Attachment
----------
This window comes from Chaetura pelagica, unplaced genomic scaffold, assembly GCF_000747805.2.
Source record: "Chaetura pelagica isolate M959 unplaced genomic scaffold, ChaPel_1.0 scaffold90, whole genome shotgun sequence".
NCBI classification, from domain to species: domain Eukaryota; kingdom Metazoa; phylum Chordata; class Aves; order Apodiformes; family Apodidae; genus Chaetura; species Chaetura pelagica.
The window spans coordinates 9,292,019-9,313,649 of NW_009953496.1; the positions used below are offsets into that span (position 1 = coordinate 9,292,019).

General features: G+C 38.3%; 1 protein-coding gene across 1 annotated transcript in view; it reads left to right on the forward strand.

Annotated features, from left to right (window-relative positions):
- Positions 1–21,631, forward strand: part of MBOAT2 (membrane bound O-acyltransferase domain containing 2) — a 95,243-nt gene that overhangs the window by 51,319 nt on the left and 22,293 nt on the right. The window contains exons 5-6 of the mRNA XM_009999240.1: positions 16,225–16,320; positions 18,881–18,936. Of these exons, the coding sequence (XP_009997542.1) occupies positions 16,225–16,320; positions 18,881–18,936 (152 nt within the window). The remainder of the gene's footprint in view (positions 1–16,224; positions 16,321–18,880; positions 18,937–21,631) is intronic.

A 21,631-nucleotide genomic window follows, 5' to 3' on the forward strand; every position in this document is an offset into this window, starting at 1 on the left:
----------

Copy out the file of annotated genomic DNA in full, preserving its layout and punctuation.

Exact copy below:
This window comes from Chaetura pelagica, unplaced genomic scaffold, assembly GCF_000747805.2.
Source record: "Chaetura pelagica isolate M959 unplaced genomic scaffold, ChaPel_1.0 scaffold90, whole genome shotgun sequence".
NCBI classification, from domain to species: domain Eukaryota; kingdom Metazoa; phylum Chordata; class Aves; order Apodiformes; family Apodidae; genus Chaetura; species Chaetura pelagica.
The window spans coordinates 9,292,019-9,313,649 of NW_009953496.1; the positions used below are offsets into that span (position 1 = coordinate 9,292,019).

General features: G+C 38.3%; 1 protein-coding gene across 1 annotated transcript in view; it reads left to right on the forward strand.

Annotated features, from left to right (window-relative positions):
- Positions 1–21,631, forward strand: part of MBOAT2 (membrane bound O-acyltransferase domain containing 2) — a 95,243-nt gene that overhangs the window by 51,319 nt on the left and 22,293 nt on the right. The window contains exons 5-6 of the mRNA XM_009999240.1: positions 16,225–16,320; positions 18,881–18,936. Of these exons, the coding sequence (XP_009997542.1) occupies positions 16,225–16,320; positions 18,881–18,936 (152 nt within the window). The remainder of the gene's footprint in view (positions 1–16,224; positions 16,321–18,880; positions 18,937–21,631) is intronic.

A 21,631-nucleotide genomic window follows, 5' to 3' on the forward strand; every position in this document is an offset into this window, starting at 1 on the left: